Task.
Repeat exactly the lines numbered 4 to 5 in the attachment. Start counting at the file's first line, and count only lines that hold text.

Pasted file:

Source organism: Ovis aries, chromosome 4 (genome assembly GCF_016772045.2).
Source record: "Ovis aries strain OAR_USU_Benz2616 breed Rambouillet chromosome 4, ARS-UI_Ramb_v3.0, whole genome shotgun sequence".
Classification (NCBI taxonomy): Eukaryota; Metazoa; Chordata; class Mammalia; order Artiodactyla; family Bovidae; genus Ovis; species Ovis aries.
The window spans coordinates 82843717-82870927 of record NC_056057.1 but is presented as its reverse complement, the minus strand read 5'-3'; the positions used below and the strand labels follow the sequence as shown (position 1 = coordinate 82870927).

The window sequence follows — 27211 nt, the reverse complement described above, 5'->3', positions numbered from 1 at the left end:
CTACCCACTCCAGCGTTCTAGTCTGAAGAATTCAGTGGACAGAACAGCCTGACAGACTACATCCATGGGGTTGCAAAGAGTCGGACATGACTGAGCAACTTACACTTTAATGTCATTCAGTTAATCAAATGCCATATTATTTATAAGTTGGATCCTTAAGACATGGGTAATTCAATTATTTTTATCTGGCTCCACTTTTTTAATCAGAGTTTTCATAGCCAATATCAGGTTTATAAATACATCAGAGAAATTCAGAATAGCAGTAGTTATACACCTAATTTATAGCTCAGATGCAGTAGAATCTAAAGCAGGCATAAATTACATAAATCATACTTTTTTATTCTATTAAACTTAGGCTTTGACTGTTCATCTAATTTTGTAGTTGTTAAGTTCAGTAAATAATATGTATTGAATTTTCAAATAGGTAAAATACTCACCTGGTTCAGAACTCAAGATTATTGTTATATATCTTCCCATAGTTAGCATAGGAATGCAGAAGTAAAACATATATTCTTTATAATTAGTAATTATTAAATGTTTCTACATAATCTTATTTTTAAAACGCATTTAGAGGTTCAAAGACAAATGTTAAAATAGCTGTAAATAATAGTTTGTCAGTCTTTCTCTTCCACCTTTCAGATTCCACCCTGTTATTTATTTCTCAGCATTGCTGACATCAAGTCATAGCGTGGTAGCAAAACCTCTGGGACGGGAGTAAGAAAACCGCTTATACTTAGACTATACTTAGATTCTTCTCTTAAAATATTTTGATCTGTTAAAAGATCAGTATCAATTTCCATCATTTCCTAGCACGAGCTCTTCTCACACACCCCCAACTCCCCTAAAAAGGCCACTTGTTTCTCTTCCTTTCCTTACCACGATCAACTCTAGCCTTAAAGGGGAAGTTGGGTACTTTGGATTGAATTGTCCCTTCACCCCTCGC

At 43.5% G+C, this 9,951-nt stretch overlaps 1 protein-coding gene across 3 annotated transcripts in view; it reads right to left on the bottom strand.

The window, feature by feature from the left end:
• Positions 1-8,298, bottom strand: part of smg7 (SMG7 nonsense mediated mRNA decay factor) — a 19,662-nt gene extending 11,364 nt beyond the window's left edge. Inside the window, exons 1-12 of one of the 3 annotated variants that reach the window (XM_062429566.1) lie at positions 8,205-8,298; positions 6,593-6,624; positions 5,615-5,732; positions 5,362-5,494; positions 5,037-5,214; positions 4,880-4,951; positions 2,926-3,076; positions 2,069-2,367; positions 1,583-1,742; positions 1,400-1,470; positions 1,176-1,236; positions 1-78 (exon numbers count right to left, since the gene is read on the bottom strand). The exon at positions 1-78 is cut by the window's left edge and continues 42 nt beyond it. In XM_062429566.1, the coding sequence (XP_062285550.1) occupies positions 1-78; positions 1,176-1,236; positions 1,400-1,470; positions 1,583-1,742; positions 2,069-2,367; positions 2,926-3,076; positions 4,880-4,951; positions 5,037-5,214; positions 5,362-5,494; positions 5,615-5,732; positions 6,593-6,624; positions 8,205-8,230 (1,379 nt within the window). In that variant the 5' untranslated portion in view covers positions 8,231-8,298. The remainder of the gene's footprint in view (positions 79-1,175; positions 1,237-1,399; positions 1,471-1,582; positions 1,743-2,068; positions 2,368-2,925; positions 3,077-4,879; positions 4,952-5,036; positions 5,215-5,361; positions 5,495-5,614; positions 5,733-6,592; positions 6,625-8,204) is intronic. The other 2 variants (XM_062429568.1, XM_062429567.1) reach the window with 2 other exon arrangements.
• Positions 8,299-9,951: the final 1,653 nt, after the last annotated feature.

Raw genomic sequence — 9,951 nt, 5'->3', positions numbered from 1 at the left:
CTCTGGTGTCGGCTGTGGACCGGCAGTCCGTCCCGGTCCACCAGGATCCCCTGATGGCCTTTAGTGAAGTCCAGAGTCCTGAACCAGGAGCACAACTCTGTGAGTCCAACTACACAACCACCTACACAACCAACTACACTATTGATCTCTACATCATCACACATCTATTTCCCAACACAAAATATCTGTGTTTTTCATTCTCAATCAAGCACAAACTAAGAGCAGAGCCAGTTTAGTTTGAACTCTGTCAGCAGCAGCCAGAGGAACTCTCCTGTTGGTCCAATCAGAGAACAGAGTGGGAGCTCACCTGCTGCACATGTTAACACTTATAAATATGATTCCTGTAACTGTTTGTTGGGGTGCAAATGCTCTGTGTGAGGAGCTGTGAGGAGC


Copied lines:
The window spans coordinates 82843717-82870927 of record NC_056057.1 but is presented as its reverse complement, the minus strand read 5'-3'; the positions used below and the strand labels follow the sequence as shown (position 1 = coordinate 82870927).

The window sequence follows — 27211 nt, the reverse complement described above, 5'->3', positions numbered from 1 at the left end: